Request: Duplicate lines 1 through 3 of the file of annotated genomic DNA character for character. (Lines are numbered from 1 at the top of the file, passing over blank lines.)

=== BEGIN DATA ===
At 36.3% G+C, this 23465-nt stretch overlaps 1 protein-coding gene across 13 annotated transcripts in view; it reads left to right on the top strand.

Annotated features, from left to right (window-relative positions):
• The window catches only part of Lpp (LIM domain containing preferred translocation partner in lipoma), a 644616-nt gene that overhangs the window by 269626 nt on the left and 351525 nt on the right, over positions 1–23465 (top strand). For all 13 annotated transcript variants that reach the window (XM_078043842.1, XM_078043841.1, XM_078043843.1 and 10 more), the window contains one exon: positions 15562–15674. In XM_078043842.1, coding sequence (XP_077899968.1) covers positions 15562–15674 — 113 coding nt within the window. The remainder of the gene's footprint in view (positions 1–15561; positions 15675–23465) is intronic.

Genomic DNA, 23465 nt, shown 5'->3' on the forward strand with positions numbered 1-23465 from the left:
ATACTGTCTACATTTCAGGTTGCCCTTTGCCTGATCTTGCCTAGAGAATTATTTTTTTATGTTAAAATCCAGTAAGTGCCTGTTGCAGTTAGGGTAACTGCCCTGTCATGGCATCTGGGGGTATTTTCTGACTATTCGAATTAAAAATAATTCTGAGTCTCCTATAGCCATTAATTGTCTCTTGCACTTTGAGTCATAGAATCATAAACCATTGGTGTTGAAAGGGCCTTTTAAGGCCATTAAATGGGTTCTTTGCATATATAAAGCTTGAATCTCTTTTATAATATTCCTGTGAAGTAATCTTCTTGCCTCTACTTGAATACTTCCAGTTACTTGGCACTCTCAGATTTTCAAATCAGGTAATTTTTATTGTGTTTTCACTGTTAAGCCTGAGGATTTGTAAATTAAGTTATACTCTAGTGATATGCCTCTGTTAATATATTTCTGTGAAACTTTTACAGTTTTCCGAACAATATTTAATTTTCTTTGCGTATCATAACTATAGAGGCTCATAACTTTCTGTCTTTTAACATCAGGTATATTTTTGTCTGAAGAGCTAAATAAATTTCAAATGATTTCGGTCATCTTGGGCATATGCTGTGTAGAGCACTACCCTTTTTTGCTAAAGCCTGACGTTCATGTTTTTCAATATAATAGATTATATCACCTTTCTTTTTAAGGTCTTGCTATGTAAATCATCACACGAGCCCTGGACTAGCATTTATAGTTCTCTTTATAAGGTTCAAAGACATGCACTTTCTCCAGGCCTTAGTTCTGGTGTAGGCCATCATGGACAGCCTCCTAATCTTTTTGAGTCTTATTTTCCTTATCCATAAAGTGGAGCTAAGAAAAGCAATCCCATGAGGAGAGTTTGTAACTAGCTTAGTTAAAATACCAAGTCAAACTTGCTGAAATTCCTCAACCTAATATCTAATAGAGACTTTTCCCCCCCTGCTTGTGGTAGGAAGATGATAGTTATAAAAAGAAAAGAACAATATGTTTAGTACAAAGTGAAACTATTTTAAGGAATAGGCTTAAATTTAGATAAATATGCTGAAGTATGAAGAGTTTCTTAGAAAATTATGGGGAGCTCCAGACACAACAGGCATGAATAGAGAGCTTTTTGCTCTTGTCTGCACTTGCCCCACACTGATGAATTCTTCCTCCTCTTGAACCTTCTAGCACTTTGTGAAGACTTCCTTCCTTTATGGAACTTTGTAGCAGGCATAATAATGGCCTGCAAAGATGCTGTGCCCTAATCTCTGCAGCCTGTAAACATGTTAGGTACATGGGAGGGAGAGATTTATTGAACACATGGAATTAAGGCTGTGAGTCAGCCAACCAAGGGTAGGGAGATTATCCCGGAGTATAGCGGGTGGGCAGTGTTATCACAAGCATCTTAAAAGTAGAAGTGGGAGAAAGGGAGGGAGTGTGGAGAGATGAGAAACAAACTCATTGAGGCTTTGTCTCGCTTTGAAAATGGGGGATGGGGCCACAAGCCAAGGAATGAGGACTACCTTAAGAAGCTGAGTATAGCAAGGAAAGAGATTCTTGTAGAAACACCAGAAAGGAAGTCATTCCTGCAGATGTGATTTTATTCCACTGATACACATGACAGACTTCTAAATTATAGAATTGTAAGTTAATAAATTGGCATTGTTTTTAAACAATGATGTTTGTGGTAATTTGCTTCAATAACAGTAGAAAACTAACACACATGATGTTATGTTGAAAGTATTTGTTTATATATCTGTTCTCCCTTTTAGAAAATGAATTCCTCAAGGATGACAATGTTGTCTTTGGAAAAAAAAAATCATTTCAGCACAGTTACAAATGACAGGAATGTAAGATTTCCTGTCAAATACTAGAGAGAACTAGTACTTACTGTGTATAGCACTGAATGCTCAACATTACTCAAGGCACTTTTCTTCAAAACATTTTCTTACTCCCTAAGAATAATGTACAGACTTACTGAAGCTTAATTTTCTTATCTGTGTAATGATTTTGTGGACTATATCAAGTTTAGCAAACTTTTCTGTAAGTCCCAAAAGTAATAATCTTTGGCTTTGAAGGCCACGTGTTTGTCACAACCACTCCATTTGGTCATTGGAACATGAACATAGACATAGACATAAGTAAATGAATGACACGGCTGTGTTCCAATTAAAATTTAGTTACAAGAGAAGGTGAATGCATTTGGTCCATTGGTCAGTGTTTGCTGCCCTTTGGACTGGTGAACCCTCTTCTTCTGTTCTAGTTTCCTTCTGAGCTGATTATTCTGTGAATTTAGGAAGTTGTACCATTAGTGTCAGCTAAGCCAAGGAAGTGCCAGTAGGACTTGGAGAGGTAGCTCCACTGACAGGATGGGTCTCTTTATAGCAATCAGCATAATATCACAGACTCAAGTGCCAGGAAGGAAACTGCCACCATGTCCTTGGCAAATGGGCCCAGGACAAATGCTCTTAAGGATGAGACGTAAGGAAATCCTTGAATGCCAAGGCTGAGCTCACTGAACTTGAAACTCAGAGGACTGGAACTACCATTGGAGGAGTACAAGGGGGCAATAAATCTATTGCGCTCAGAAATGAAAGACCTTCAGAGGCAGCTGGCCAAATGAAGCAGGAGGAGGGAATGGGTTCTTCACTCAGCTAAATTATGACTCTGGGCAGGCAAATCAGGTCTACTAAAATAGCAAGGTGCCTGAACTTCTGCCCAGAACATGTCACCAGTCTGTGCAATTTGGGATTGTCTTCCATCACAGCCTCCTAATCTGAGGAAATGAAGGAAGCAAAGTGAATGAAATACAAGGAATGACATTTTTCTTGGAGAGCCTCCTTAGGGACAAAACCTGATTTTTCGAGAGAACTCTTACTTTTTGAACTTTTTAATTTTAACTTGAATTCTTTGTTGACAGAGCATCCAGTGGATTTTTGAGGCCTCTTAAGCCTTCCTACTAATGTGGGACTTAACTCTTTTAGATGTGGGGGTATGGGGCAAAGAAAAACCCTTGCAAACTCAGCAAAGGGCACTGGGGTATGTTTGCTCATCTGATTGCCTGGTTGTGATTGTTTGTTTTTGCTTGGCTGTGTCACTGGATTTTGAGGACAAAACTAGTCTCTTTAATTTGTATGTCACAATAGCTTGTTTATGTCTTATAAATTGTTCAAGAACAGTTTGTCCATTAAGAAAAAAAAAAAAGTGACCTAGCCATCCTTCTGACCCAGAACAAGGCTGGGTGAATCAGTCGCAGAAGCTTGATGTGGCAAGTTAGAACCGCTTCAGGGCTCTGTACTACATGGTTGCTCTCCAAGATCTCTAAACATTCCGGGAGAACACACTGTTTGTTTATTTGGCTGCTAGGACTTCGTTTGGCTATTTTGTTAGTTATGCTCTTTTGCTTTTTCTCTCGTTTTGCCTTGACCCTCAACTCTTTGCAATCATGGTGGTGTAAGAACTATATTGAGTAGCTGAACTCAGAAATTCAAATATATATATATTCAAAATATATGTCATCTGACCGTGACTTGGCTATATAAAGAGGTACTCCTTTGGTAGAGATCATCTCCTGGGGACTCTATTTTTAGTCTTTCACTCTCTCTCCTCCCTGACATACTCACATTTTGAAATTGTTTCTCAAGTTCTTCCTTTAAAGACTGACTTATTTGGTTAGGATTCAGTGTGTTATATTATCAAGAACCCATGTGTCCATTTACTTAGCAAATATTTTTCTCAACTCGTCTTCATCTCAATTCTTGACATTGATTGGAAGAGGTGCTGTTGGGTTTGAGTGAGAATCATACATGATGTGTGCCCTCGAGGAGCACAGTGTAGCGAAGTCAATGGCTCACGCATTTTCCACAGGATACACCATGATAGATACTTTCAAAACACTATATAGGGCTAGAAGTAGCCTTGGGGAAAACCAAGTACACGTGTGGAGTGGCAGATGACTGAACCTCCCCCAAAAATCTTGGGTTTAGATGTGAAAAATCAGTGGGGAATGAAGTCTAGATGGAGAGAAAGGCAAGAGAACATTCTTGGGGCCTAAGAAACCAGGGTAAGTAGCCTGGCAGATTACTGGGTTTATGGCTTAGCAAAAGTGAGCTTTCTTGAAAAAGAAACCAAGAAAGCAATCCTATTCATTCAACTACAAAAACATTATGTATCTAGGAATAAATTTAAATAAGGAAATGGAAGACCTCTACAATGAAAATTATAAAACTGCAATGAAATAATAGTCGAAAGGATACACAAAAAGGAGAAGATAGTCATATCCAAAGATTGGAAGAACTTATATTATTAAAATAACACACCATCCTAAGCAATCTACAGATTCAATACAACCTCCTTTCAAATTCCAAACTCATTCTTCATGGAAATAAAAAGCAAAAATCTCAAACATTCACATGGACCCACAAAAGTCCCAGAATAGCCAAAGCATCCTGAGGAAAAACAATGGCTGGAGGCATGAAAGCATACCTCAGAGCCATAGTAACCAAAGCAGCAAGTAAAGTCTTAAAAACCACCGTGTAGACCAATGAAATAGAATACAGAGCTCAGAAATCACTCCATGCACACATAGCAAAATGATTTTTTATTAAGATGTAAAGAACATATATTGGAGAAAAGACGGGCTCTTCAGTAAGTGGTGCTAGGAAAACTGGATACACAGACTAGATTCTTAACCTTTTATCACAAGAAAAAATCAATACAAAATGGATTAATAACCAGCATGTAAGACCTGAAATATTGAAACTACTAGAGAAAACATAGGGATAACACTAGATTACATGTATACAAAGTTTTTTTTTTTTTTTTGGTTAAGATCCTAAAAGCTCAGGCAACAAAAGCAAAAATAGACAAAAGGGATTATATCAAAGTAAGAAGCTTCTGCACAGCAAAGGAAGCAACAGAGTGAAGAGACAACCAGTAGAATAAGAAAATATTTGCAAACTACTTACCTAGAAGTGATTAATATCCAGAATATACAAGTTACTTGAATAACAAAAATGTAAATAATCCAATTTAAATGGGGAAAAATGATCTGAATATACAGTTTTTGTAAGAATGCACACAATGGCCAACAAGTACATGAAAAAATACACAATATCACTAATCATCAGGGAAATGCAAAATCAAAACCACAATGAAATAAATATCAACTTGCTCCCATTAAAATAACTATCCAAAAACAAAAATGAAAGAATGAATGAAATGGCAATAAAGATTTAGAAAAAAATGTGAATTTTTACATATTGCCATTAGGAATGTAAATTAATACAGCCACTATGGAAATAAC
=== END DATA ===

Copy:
At 36.3% G+C, this 23465-nt stretch overlaps 1 protein-coding gene across 13 annotated transcripts in view; it reads left to right on the top strand.

Annotated features, from left to right (window-relative positions):
• The window catches only part of Lpp (LIM domain containing preferred translocation partner in lipoma), a 644616-nt gene that overhangs the window by 269626 nt on the left and 351525 nt on the right, over positions 1–23465 (top strand). For all 13 annotated transcript variants that reach the window (XM_078043842.1, XM_078043841.1, XM_078043843.1 and 10 more), the window contains one exon: positions 15562–15674. In XM_078043842.1, coding sequence (XP_077899968.1) covers positions 15562–15674 — 113 coding nt within the window. The remainder of the gene's footprint in view (positions 1–15561; positions 15675–23465) is intronic.